The Six-spot Burnet moth (Zygaena filipendulae) is a classic summertime day-flyer, frequently encountered in grassy landscapes and open scrub habitats. They are amongst several similar-looking species in the burnet and forester family, although are the only member to exhibit six red dots on each forewing. That said, some individuals may have fused spots to confuse matters, and some forms can have yellow spots (a subspecies called Z. f. flava), with brown spots noted in a few rare cases! The life cycle of this moth involves Bird’s Foot Trefoil as the primary foodplant. The eggs are laid on this low-growing species, where the caterpillars hatch out and spend at least one winter (sometimes two) before they reach full size; they grow in a series of moults called ‘instar’ stages, where the outer cuticle (the exoskeleton) is shed to allow room for expansion before the next cuticle hardens. After the last instar moult, the caterpillar will find a stout blade of grass or fence post on which to pupate, spinning a silken encasement in which it undergoes its radical transformation. After a week or two, the adult moth bursts out of this silken tube, pumping hemolymph and other fluids into their delicate, crumpled wings. The striking black-and-red patterning of the adult moth is an example of aposematic colouration, warning would-be predators that they really aren’t that tasty to consume!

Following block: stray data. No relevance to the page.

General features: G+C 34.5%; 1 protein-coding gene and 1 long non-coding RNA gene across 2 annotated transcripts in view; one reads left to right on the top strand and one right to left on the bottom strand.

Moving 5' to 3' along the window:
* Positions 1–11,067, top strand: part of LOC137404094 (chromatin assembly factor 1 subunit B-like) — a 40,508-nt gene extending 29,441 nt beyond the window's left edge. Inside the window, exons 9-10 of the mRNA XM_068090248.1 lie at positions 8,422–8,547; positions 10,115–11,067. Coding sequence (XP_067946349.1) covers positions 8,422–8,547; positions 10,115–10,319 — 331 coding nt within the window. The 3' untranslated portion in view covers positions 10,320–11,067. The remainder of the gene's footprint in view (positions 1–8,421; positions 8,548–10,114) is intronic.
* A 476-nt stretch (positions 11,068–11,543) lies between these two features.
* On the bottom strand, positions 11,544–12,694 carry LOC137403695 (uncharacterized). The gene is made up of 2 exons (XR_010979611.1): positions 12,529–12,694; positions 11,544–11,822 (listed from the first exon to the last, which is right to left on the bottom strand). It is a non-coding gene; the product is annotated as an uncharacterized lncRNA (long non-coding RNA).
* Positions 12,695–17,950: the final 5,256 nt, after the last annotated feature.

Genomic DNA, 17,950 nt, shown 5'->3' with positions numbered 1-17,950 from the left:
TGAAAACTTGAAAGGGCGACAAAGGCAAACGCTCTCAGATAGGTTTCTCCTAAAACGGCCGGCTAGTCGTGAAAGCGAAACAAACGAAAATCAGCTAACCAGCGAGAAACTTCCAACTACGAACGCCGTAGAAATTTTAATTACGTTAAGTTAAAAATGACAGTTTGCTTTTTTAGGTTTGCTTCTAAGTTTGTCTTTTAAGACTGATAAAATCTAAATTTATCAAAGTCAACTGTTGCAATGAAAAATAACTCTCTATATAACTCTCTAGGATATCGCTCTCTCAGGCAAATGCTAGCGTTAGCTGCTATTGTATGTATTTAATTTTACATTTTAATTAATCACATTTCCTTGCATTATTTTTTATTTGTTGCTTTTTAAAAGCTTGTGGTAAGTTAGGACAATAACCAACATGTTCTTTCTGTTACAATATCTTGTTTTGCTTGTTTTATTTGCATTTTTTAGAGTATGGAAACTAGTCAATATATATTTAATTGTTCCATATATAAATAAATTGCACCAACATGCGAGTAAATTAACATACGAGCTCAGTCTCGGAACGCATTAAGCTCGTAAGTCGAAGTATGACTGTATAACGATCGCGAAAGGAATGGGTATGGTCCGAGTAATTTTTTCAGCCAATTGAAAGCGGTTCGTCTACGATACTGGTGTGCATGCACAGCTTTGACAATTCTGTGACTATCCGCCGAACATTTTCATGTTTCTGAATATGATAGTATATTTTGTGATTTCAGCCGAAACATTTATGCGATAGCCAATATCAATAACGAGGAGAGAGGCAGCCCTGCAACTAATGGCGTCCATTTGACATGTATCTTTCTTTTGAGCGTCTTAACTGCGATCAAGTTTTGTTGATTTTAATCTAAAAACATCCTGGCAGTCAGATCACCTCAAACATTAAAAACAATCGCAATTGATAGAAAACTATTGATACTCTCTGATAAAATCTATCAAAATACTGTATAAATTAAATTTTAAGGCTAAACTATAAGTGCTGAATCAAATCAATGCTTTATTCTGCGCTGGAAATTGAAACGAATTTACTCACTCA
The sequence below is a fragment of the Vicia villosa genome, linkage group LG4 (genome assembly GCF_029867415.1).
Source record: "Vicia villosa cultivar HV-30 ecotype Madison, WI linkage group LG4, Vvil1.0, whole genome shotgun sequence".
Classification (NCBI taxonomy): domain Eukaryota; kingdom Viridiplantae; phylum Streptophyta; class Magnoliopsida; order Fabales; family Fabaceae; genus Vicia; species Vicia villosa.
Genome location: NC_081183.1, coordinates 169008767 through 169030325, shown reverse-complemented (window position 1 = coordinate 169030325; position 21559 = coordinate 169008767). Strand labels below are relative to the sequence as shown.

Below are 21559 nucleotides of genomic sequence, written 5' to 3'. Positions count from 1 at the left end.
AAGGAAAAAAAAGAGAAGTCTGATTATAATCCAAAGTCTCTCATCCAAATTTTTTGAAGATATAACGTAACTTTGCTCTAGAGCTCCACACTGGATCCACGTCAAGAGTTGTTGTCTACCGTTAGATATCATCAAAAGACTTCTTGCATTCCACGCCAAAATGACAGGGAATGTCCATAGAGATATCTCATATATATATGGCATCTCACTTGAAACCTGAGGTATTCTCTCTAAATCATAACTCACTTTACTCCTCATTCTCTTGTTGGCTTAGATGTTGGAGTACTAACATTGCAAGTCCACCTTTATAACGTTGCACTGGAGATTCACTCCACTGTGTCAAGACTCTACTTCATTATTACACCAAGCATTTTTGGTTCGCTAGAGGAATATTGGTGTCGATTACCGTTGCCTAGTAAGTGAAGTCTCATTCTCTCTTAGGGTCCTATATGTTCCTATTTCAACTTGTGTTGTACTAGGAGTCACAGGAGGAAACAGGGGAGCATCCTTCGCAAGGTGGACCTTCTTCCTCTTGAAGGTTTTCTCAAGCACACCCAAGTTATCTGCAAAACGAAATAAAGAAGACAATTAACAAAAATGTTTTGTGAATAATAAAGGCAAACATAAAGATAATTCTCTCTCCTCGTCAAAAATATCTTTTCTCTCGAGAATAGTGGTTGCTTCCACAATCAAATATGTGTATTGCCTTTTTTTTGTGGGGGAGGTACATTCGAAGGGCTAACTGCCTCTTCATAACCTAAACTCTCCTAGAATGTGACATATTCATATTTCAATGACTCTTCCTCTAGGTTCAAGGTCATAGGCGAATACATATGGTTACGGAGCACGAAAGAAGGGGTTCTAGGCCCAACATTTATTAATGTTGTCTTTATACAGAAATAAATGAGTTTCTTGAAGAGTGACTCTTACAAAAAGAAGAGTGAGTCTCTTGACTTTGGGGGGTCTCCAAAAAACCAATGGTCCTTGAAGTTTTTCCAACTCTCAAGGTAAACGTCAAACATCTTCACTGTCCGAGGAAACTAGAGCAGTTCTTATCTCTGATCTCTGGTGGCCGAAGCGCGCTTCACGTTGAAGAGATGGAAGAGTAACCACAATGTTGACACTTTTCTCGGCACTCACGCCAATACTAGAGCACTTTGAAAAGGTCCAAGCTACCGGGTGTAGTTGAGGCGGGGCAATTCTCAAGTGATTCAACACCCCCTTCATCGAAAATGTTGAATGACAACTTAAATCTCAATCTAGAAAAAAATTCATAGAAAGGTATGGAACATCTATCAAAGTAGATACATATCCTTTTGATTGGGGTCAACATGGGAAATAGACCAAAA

A Six-spot Burnet feeding on some Bird’s Foot Trefoil with Bardsey Bird and Field Observatory in the background. A sunny summer’s day!
A late instar caterpillar half way through constructing its cacoon…the whole process took just an hour or so!
A few weeks later, and this handsome adult moth hatches out, after undergoing a radical change during complete metamorphosis
One of the unlucky ones, getting tangled up in an Orb-weaving Spider’s trap